And of course the XYZ cartesian version. These can easily made to custom size by bolting linear stages together. It is also much like most of the commercial CNC machines.

There are some (probably) good books about robotics, but I never looked much into them. I suspect they are easily to generic, or too detailed.

Of all the (quite many) DIY robot arms I've seen, they nearly always have a quite low gearbox ratio, combined with stepper motors. I guess that a gear ratio of around 1:30 to 1:40 will be optimal, and this is difficult in a high efficiency single stage gearbox (both cycloidal and strainwave can do it, but those are expensive). Nema23 motors run quite well up to about 600rpm, and it's nice if your motors can reach this when they move at their maximum speed. Note that if you double the gear ratio, the stepper motor has to run twice as fast, and it's output torque wil be significantly lower (maybe even near a factor or two), but this is compensated because the input shaft of the gearbox only needs half the torqe. The main gain is in higher resolution, and in higher payload capability for slow movements. All robot arms based on hobby servo motors are quite garbage. Too much backlash, low torque, and mostly not enough resolution to control a robot arm properly. I would never build such a robot myself. Using a single hobby servo in a gripper may be acceptable though.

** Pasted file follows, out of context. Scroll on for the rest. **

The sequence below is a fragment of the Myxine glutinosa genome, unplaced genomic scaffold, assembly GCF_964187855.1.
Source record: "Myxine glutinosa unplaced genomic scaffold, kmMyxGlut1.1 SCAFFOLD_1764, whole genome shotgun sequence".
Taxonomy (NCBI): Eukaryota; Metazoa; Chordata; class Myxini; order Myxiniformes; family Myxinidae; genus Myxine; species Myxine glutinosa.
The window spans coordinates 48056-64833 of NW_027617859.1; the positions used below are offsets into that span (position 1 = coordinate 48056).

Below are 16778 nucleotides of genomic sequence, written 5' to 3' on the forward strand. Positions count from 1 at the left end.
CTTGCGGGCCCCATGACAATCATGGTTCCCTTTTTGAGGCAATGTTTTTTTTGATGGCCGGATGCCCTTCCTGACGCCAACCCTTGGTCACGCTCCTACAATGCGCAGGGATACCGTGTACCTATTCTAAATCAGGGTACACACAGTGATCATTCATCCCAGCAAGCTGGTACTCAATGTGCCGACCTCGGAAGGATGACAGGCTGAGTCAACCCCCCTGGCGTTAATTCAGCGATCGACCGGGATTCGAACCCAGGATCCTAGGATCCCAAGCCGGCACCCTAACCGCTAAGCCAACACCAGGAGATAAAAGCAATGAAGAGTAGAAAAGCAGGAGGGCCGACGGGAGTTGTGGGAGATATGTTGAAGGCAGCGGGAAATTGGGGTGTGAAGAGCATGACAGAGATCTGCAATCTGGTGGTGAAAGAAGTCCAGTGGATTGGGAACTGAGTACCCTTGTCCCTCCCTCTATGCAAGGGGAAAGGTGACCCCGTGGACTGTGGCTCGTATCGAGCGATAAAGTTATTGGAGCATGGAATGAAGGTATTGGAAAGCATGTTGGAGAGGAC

The combination of motor size and gearbox is quite important and has to made early in the design. I've seen too many DIY robots that can barely hold their own weight, or even don't work at all without a significant re-design. You can either do some calculations (which can be inaccurate due to loss of torque for stepper motors at higher rpm, (unknown) inertia and acceleration, and other factors. You can also start with some motor and gearing, and add a broomstick with an (approximated (final arm + payload)) to the end. This can give you an idea if your motor setup is "adequate" for your case quite quickly.